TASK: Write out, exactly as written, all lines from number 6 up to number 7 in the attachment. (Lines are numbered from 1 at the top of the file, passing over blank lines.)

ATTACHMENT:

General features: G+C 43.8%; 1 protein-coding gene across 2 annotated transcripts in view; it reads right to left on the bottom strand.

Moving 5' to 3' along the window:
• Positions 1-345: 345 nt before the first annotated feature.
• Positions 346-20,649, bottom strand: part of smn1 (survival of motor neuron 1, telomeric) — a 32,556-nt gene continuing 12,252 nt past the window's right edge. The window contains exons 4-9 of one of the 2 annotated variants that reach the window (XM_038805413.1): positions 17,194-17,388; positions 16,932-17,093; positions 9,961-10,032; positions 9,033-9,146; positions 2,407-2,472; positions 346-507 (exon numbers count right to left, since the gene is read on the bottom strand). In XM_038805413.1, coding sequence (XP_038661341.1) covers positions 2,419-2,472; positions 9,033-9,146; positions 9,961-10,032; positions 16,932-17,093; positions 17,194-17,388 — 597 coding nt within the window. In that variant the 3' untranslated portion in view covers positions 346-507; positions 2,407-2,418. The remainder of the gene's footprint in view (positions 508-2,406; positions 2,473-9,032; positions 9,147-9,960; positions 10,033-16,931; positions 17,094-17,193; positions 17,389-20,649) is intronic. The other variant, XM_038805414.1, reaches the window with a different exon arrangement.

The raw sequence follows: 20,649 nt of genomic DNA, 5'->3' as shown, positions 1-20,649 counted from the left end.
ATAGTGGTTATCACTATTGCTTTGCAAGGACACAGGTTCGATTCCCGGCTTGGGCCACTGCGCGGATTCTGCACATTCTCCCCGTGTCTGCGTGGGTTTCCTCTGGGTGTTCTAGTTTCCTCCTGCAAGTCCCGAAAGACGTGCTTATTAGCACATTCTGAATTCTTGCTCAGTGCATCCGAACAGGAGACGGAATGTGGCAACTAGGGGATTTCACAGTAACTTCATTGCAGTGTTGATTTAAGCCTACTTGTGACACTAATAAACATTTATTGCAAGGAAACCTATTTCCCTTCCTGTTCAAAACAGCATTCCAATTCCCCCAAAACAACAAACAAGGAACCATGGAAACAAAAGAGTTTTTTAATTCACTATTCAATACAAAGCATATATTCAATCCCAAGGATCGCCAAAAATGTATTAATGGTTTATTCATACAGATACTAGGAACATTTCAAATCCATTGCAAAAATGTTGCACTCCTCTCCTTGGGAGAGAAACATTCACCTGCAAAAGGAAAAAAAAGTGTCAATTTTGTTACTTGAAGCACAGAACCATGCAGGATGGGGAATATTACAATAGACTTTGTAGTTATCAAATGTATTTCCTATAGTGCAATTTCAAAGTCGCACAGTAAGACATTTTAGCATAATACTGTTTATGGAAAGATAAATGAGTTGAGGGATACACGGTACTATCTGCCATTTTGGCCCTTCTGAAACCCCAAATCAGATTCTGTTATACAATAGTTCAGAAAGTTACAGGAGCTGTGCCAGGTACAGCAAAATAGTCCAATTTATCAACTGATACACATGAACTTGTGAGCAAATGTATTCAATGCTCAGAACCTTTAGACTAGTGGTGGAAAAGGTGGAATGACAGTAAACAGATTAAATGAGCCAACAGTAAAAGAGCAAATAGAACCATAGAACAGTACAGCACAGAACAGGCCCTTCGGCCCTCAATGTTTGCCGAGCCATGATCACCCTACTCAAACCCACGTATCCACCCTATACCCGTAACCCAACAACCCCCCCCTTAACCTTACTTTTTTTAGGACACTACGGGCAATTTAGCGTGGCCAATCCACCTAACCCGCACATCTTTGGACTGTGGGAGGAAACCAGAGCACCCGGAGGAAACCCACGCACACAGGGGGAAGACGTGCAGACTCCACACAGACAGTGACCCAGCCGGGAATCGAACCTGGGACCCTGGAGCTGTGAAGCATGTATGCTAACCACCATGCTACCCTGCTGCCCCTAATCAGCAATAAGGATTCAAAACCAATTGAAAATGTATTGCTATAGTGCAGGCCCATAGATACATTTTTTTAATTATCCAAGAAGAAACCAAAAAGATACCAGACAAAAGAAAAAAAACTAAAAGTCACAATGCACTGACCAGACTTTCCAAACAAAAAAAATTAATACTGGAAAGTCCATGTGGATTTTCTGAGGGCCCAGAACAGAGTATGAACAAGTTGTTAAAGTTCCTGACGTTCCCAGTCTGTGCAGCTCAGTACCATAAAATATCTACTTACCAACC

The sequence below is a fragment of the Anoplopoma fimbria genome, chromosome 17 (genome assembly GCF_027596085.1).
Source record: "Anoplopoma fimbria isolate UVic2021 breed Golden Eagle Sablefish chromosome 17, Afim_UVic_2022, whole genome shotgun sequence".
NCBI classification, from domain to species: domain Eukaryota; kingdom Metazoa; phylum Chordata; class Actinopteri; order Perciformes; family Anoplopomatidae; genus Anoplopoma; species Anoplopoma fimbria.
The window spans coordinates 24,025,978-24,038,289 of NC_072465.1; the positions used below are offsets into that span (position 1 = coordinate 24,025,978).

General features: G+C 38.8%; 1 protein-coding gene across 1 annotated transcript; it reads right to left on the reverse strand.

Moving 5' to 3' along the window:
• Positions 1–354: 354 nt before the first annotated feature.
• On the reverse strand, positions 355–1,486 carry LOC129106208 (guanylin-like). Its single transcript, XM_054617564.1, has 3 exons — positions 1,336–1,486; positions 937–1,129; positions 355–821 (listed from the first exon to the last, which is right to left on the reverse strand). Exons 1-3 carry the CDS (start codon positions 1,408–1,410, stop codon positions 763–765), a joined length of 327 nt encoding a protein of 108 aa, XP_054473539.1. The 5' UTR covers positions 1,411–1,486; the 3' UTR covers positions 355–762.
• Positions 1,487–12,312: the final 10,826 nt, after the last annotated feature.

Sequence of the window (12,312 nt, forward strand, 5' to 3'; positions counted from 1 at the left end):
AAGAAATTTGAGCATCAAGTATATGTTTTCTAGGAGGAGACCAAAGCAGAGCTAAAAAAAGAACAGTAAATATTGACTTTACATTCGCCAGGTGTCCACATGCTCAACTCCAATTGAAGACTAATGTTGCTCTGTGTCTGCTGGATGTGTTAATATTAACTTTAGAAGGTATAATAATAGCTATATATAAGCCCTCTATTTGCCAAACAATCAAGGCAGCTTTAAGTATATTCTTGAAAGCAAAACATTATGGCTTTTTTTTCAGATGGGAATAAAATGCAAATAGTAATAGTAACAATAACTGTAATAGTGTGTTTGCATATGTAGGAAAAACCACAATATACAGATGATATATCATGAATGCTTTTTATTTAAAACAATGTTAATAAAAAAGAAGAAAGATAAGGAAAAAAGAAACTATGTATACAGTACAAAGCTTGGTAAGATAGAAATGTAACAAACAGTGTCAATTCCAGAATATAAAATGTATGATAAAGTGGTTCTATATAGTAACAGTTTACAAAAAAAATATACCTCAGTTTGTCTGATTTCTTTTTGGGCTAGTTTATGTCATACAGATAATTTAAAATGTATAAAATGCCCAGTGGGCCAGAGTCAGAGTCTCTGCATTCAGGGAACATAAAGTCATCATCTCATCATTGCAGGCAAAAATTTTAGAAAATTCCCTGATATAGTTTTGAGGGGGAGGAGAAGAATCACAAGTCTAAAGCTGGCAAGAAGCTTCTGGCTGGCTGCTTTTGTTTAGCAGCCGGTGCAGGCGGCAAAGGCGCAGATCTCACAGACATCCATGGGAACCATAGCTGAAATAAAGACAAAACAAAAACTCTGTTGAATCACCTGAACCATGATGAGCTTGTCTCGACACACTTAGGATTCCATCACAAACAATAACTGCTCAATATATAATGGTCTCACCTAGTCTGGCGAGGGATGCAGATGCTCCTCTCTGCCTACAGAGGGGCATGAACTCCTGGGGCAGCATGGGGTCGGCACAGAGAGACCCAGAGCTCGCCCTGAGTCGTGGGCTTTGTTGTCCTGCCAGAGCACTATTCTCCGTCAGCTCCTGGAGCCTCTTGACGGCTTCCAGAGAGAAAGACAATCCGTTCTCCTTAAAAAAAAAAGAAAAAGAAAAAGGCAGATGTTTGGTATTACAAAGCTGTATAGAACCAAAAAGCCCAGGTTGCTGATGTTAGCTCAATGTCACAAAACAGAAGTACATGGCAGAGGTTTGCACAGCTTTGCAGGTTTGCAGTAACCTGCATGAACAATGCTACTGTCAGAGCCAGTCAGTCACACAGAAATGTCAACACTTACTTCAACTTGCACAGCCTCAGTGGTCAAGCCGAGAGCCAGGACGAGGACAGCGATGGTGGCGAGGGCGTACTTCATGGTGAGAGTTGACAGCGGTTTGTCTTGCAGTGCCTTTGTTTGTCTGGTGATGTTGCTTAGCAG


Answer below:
ATAGTGGTTATCACTATTGCTTTGCAAGGACACAGGTTCGATTCCCGGCTTGGGCCACTGCGCGGATTCTGCACATTCTCCCCGTGTCTGCGTGGGTTTCCTCTGGGTGTTCTAGTTTCCTCCTGCAAGTCCCGAAAGACGTGCTTATTAGCACATTCTGAATTCTTGCTCAGTGCATCCGAACAGGAGACGGAATGTGGCAACTAGGGGATTTCACAGTAACTTCATTGCAGTGTTGATTTAAGCCTACTTGTGACACTAATAAACATTTATTGCAAGGAAACCTATTTCCCTTCCTGTTCAAAACAGCATTCCAATTCCCCCAAAACAACAAACAAGGAACCATGGAAACAAAAGAGTTTTTTAATTCACTATTCAATACAAAGCATATATTCAATCCCAAGGATCGCCAAAAATGTATTAATGGTTTATTCATACAGATACTAGGAACATTTCAAATCCATTGCAAAAATGTTGCACTCCTCTCCTTGGGAGAGAAACATTCACCTGCAAAAGGAAAAAAAAGTGTCAATTTTGTTACTTGAAGCACAGAACCATGCAGGATGGGGAATATTACAATAGACTTTGTAGTTATCAAATGTATTTCCTATAGTGCAATTTCAAAGTCGCACAGTAAGACATTTTAGCATAATACTGTTTATGGAAAGATAAATGAGTTGAGGGATACACGGTACTATCTGCCATTTTGGCCCTTCTGAAACCCCAAATCAGATTCTGTTATACAATAGTTCAGAAAGTTACAGGAGCTGTGCCAGGTACAGCAAAATAGTCCAATTTATCAACTGATACACATGAACTTGTGAGCAAATGTATTCAATGCTCAGAACCTTTAGACTAGTGGTGGAAAAGGTGGAATGACAGTAAACAGATTAAATGAGCCAACAGTAAAAGAGCAAATAGAACCATAGAACAGTACAGCACAGAACAGGCCCTTCGGCCCTCAATGTTTGCCGAGCCATGATCACCCTACTCAAACCCACGTATCCACCCTATACCCGTAACCCAACAACCCCCCCCTTAACCTTACTTTTTTTAGGACACTACGGGCAATTTAGCGTGGCCAATCCACCTAACCCGCACATCTTTGGACTGTGGGAGGAAACCAGAGCACCCGGAGGAAACCCACGCACACAGGGGGAAGACGTGCAGACTCCACACAGACAGTGACCCAGCCGGGAATCGAACCTGGGACCCTGGAGCTGTGAAGCATGTATGCTAACCACCATGCTACCCTGCTGCCCCTAATCAGCAATAAGGATTCAAAACCAATTGAAAATGTATTGCTATAGTGCAGGCCCATAGATACATTTTTTTAATTATCCAAGAAGAAACCAAAAAGATACCAGACAAAAGAAAAAAAACTAAAAGTCACAATGCACTGACCAGACTTTCCAAACAAAAAAAATTAATACTGGAAAGTCCATGTGGATTTTCTGAGGGCCCAGAACAGAGTATGAACAAGTTGTTAAAGTTCCTGACGTTCCCAGTCTGTGCAGCTCAGTACCATAAAATATCTACTTACCAACC

The sequence below is a fragment of the Anoplopoma fimbria genome, chromosome 17 (genome assembly GCF_027596085.1).